Thomas Hopko

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Thomas Hopko (born March 28, 1939, Endicott, New York) is an Eastern Orthodox Christian priest and theologian. He was the Dean of Saint Vladimir’s Orthodox Theological Seminary from September 1992 until July 1, 2002 and taught dogmatic theology there from 1968 until 2002. Now retired, he carries the honorary title of Dean Emeritus.

Life and education[edit]

Thomas Hopko is of Rusyn descent. His ancestors are linked to the Rusyn village of Nevitskoe near the city of Uzhorod. He was baptized and raised in St. Mary’s Carpatho-Russian Orthodox Greek-Catholic Church, Endicott, New York. He gained his B.A. in Russian studies at Fordham University in 1960, followed by a Master of Divinity degree at St. Vladimir's Orthodox Theological Seminary in 1963. He later completed a master's degree in philosophy at Duquesne University in 1968 and a PhD in theology at Fordham University in 1982.

At St. Vladimir's Seminary, Hopko studied with such renowned Orthodox theologians as Father Alexander Schmemann, Father John Meyendorff, Nicholas Arseniev and Serge Verkhovskoy. He was ordained to the priesthood in 1963 and served several parishes in the states of Ohio and New York. In 1968 he began to teach at St. Vladimir's and eventually succeeded his teacher, Serge Verkhovskoy, as professor of dogmatic theology. He was elevated to the rank of archpriest in 1970 and, upon his election as dean, to the rank of protopresbyter (1995).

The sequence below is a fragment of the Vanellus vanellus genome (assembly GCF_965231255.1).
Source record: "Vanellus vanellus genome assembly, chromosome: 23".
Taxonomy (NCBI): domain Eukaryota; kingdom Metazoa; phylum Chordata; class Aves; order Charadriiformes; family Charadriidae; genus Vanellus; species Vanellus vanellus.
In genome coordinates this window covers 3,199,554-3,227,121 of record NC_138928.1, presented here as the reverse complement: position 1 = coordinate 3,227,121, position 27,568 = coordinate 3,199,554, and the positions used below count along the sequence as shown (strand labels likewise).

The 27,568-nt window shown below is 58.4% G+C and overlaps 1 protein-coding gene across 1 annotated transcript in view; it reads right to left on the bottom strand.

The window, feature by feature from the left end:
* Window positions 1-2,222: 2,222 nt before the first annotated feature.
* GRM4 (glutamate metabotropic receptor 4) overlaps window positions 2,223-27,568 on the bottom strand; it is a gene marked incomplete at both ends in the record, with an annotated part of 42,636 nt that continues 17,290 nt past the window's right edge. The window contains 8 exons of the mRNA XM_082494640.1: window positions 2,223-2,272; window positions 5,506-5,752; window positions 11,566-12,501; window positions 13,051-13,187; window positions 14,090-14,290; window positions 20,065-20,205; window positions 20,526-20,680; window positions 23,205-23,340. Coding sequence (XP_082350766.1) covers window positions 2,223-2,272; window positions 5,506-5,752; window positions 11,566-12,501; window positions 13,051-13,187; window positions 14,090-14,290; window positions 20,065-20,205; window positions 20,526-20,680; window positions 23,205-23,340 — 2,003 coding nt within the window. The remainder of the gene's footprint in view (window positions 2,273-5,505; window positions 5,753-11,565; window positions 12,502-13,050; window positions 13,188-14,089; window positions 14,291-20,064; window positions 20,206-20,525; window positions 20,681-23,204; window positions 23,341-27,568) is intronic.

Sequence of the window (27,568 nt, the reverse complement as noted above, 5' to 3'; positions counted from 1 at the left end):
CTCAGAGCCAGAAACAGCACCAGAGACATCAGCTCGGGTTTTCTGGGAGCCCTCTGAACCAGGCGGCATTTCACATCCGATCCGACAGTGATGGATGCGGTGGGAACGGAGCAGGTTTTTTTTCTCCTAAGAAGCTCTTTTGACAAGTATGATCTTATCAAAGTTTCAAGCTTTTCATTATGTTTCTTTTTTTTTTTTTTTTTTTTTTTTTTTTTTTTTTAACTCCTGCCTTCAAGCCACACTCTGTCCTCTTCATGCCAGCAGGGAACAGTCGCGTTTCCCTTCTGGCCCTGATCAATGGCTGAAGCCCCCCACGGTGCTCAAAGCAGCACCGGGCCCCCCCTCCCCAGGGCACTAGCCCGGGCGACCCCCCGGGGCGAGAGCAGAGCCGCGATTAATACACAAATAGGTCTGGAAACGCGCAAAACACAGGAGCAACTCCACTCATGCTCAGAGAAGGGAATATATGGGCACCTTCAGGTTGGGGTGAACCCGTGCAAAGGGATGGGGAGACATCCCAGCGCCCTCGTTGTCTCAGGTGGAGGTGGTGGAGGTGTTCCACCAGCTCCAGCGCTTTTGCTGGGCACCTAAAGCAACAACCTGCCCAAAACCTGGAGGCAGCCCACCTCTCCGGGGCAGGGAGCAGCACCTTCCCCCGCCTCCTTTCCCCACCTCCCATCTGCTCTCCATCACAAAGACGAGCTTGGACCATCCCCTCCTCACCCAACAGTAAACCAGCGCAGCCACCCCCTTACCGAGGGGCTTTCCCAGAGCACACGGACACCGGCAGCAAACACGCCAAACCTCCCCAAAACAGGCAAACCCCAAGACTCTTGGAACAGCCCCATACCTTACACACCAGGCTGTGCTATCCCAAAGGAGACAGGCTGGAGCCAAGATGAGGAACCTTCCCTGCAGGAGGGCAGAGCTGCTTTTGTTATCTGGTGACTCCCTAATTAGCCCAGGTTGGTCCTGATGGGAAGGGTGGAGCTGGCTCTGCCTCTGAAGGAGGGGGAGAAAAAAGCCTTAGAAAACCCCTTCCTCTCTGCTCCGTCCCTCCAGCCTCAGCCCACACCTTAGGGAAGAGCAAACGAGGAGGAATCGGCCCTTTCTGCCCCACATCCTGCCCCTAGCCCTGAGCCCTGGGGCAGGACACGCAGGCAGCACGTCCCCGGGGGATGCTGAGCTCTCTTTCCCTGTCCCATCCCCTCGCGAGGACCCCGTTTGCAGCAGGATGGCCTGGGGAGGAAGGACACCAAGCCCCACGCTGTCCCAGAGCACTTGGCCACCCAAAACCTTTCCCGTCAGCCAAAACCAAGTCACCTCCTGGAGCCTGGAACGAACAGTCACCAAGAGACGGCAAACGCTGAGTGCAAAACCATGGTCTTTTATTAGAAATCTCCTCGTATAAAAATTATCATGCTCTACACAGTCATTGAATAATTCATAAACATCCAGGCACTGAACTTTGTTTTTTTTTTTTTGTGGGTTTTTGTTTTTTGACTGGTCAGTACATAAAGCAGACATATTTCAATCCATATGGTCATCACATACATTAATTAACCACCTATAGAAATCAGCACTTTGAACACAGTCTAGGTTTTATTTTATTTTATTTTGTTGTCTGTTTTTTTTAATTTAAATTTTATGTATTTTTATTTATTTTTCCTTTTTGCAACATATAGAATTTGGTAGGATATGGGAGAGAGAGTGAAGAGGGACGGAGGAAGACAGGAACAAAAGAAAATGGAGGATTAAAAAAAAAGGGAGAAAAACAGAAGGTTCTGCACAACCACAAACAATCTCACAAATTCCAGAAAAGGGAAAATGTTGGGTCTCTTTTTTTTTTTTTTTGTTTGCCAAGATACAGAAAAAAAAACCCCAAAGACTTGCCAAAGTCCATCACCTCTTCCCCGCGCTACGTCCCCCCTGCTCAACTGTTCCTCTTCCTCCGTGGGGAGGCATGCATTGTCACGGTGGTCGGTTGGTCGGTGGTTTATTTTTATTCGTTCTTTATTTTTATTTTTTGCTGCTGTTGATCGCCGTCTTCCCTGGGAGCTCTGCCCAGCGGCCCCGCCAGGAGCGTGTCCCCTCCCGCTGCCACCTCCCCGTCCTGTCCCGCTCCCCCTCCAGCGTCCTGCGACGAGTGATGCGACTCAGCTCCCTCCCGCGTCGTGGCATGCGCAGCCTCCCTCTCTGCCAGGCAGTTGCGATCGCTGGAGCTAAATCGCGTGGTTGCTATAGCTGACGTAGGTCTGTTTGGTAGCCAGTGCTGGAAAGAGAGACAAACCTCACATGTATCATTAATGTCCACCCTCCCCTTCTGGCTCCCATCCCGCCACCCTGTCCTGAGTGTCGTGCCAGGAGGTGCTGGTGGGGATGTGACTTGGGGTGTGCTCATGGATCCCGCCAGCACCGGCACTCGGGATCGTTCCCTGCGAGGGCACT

Activities and affiliations[edit]

Father Hopko is a prominent Orthodox Christian lecturer and speaker, well-known both in Orthodox and ecumenical circles. He served as a member of the Faith and Order Commission of the World Council of Churches and as a delegate from the Orthodox Church in America to the Assemblies of WCC in Uppsala, Sweden and Nairobi, Kenya. He was also President of the Orthodox Theological Society in America (1992–1995).

Thomas Hopko has written about the ordination of women and the reasons for its rejection in the Eastern Orthodox Church.[1]


  1. ^ Women and the Priesthood - Reflections and Debate